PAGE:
Grief is a natural and normal reaction to loss but is often misunderstood. Most of what we were taught isn't useful, and mistaken myths about grieving only set up unrealistic expectations.

I became familiar with these myths through my own experience and while working with hospice families and other grievers throughout the years. In the past, I believed most of them myself.

Myth #1: Be Strong for Others

Upon learning my mother had terminal cancer, I began to cry. I quickly wiped away my tears to comfort my dad, believing I had to be strong for him. In truth I was sad and scared, yet relieved to know what was wrong with my mother.

Honestly expressing feelings not only helps you heal—it gives others permission to express their feelings. This is especially important when children are grieving. If the adults bury their feelings, the children learn to bury theirs. These feelings can show up in unhealthy ways later.

Myth #2: Replace the Loss

In the aftermath of my mother’s death, my dad quickly remarried. After the initial joy of beginning a new relationship, he was once again sad and talked of missing my mother. Lightbulbs are replaceable; relationships are not. Having another baby, finding another partner, buying another dog, or taking another job doesn’t replace what was lost.

Myth #3: Just Give It Time

Rose Kennedy, who lost a husband and four adult children, said, “It has been said ‘Time heals all wounds.’ I do not agree. The wounds remain.” Time can no more heal grief than time can fix a flat tire.

A widow once shared that she had burst into tears upon hearing a store clerk’s voice because he sounded just like her husband, who had died 15 years earlier. Hearing the voice brought back all the pain she had felt while caring for him during a long illness and death, even though many years had passed.

Myth #4: Grieve Privately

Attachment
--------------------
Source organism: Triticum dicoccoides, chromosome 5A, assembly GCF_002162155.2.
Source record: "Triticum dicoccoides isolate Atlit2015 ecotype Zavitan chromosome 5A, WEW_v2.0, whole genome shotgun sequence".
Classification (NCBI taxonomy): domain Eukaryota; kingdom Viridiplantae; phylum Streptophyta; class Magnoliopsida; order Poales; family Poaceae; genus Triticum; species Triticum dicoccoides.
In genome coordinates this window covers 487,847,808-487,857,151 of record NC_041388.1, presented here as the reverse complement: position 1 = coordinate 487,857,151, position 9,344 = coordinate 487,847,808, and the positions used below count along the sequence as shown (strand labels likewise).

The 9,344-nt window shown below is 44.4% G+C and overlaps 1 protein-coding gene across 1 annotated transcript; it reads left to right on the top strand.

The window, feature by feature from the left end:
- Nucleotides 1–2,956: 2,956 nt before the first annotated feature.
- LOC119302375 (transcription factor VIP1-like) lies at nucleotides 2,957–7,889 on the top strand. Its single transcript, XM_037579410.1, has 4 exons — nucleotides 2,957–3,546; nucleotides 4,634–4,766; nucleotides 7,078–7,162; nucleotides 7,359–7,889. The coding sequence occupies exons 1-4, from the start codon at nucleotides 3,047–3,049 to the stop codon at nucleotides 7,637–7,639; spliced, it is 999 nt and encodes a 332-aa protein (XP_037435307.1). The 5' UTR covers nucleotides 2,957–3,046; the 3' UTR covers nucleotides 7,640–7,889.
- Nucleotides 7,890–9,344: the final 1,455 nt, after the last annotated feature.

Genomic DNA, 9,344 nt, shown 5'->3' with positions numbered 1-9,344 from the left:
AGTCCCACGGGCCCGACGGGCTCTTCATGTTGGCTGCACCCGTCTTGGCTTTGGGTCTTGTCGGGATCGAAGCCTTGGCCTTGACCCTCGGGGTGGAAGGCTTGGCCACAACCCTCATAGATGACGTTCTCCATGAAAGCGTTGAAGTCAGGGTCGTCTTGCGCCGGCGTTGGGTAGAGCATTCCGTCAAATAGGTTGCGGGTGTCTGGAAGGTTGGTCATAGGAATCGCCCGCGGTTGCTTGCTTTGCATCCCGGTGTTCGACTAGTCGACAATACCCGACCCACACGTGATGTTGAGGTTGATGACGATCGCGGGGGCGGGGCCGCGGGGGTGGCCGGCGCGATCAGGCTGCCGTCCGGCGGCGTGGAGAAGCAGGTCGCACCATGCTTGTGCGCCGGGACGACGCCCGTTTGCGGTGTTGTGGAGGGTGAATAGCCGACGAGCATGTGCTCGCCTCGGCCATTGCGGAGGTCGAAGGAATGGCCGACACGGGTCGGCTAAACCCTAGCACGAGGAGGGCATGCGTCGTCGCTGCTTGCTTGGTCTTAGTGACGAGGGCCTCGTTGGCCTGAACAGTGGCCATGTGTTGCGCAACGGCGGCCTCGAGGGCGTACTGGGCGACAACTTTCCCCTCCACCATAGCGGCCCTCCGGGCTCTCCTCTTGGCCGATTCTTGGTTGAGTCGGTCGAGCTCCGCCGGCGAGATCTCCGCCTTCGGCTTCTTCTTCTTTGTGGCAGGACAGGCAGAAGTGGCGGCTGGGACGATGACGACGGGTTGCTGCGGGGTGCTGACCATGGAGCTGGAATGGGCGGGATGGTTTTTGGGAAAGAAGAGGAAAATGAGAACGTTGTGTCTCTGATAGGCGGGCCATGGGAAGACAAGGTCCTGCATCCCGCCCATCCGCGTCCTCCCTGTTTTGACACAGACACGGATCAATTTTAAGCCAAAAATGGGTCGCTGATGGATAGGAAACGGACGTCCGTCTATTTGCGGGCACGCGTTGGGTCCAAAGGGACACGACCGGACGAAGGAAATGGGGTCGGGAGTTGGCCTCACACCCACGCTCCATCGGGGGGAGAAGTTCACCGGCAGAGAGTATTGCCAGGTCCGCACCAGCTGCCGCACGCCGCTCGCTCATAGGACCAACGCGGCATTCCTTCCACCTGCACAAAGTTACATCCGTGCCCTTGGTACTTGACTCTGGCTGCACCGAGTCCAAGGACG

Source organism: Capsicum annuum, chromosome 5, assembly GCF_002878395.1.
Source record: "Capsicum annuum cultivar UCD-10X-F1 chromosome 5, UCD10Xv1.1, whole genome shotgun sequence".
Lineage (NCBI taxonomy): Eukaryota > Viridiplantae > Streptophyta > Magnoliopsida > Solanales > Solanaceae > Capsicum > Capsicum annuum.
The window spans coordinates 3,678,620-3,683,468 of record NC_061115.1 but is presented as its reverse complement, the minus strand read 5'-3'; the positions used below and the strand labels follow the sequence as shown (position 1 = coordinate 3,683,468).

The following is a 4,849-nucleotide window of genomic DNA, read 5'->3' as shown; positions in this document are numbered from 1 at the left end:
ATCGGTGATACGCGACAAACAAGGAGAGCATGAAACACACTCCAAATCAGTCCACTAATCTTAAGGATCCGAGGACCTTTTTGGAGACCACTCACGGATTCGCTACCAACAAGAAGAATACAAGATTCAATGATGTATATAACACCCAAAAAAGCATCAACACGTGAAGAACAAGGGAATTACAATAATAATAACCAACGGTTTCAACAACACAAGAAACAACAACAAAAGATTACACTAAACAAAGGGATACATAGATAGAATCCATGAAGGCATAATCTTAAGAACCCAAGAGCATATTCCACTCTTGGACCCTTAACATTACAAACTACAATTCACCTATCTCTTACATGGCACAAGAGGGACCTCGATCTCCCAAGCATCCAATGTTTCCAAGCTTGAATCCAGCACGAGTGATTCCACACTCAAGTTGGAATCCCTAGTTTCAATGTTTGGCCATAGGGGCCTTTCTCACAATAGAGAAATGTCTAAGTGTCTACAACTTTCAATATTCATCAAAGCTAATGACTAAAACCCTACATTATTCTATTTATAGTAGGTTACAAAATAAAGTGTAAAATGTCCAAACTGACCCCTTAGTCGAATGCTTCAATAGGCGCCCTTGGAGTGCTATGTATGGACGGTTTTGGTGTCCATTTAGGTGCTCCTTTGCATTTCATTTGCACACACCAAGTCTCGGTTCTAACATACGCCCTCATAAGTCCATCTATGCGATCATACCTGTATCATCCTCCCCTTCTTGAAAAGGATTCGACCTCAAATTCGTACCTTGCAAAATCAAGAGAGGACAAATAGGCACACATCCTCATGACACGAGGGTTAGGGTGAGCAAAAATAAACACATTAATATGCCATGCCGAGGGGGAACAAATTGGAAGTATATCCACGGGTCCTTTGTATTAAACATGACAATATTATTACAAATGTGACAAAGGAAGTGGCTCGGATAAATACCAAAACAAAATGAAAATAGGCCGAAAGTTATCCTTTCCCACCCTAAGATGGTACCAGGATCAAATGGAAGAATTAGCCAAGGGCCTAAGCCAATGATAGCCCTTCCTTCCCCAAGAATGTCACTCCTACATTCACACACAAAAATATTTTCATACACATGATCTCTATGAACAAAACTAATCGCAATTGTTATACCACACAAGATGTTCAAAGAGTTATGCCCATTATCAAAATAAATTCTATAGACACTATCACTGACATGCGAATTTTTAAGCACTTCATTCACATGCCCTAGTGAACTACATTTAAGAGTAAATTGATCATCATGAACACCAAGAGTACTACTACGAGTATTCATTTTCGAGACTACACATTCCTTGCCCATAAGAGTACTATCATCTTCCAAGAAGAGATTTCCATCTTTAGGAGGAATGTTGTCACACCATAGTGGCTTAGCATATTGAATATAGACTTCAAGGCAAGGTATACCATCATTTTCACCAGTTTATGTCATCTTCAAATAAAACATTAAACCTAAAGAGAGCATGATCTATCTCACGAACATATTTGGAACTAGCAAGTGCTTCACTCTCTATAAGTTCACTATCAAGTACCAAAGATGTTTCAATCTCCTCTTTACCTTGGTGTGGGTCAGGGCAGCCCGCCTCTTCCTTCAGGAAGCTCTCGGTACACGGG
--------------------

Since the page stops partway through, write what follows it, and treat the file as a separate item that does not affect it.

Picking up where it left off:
Grievers often isolate. It seems some of us have taken to heart that old saying, “Laugh and the world laughs with you. Cry and you cry alone.” Friends and family may unwittingly encourage the isolation, thinking they should give the griever some space.

Myth #5: Don’t Talk About It

Nothing could be further from the truth. Grievers often want and need to talk about what happened. It’s part of the healing process. You can help by asking what happened; saying the name of the lost person or pet; and listening without judging, criticizing, or advising unless asked. Grievers usually want and need to be heard, not fixed.

Myth #6: Keep Busy

Sometimes grievers want to distract themselves from the mixed feelings around lossA griever is reported to have said, “Filling your time so you don’t dwell on the loss doesn’t change how you feel.

"It temporarily makes you forget about the pain of the loss in a flurry of activity. It makes one more day go by. Yet at the end of the day, I’m exhausted and there’s still a hole in my heart.”

Myth #7: I Don’t Want to Forget

How many times have I heard someone say that moving on with life would mean forgetting the person who died? Healing is not about forgetting; it’s about enjoying warm memories without the pain.

Grief takes as long as it takes, and there is no right or wrong way to express it. Nor does it really end; instead we gradually take new shape around it.

Excerpt from the booklet, Grief Is a Spiritual Practice.

About the Author

Molly Steel is a former hospice worker who is a certified specialist in The Grief Recovery Method. These myths are taken from the book The Grief Recovery Handbook by John W. James and Russell Friedman (HarperCollins, 1998).


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